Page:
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July, 2019
Volume 45, Number 2
  
24 August 2016
Elias D. Mallon, S.A., Ph.D.




Morocco’s King Mohammad VI, shown in this image from 2011, last weekend condemned terrorism in the name of Islam. (photo: Azzouz Boukallouch/AFP/Getty Images)

On Saturday 20 August 2016 King Mohammad VI of Morocco joined a growing list of Muslim leaders to condemn what is often referred to as Islamic terrorism or extremism. The speech was delivered on the occasion of the 63rd anniversary of the Revolution of 20 August, in which Morocco gained its independence.

The King, a descendant of Muhammad, condemns those “who call for murder and aggression, those who excommunicated people without a legitimate reason” and accuses them of “lying to Allah and His messenger,” thereby earning a place in hell. The king also makes oblique reference to the 26 July murder of the Rev. Jacques Hamel in Rouen, France, stating “Killing a priest is forbidden by religion; murdering him inside a church is unforgivable madness.” Finally the king states, “As ignorance spreads in the name of religion, Muslims, Christians and Jews have to close ranks in order to tackle all forms of extremism, hatred and reclusiveness (sic).”

As one continues to hear “why don’t Muslims speak out against terrorism?,” King Mohammad VI adds his voice to a long list of Muslim leaders — many unheard in the West — who have condemned extremism and religious terrorism in the strongest terms. He joins the ranks of those courageous Muslims who have condemned what is being done in the name of God and Islam. Muhammad Haniff Hassan and Mustaza Bahari, two Muslim scholars, have published a list of 86 organization and individuals who have spoken out against ISIS, containing statements made by the Grand Muftis of Syria, Iraq and Saudi Arabia, the political leaders of Indonesia, Malaysia, Morocco, Saudi Arabia and Iran together with numerous Islamic universities, societies and individual scholars.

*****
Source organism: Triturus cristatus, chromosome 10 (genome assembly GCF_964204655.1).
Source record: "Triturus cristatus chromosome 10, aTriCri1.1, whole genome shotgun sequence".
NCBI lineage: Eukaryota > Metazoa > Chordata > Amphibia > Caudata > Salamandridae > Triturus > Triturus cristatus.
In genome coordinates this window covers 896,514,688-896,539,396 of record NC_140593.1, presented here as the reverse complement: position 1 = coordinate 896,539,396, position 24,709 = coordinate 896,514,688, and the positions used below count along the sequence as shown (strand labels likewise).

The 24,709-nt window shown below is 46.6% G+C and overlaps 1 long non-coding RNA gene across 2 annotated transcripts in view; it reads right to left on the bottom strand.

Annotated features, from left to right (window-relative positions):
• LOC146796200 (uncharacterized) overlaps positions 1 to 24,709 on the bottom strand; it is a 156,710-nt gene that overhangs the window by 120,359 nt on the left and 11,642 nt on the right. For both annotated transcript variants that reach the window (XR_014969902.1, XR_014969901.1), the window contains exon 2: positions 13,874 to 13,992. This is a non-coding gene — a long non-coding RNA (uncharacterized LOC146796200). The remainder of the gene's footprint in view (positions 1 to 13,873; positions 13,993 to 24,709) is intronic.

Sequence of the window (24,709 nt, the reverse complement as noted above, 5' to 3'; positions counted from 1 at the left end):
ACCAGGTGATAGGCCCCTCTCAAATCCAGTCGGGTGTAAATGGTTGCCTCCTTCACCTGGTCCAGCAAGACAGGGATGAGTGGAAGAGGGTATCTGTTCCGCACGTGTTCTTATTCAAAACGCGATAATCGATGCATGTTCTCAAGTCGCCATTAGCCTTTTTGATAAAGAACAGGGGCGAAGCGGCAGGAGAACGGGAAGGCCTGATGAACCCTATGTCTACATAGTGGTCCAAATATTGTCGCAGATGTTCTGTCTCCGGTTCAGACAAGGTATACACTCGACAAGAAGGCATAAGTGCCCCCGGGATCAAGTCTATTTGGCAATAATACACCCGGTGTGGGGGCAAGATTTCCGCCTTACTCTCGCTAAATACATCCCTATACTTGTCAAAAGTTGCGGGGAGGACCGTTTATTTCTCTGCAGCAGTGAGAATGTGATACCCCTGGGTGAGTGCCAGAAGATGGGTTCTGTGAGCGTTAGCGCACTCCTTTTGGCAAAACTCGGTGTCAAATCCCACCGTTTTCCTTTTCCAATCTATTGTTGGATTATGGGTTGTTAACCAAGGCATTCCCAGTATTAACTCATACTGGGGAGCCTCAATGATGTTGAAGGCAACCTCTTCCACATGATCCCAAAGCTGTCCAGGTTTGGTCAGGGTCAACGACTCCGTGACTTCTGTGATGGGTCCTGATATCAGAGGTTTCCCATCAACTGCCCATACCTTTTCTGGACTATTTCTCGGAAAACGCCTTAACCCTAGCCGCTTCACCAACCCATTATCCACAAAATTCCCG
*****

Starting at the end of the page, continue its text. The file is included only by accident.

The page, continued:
But perhaps the strongest reaction can be found in the form of an open letter to “Dr. Ibrahim Awwad Al-Badri, alias ‘Abu Bakr Al-Baghdadi’ and to the fighters and followers of the self-declared ‘Islamic State.’” Published on 19 September 2014, the letter uses the method of traditional Islamic jurisprudence to condemn ISIS. Meanwhile, setting a more constructive tone, the Declarations of Marrakesh (25-27 January 2016) and Erbil (2-4 June 2016) outline in detail how Muslims can and should live in a pluralistic world.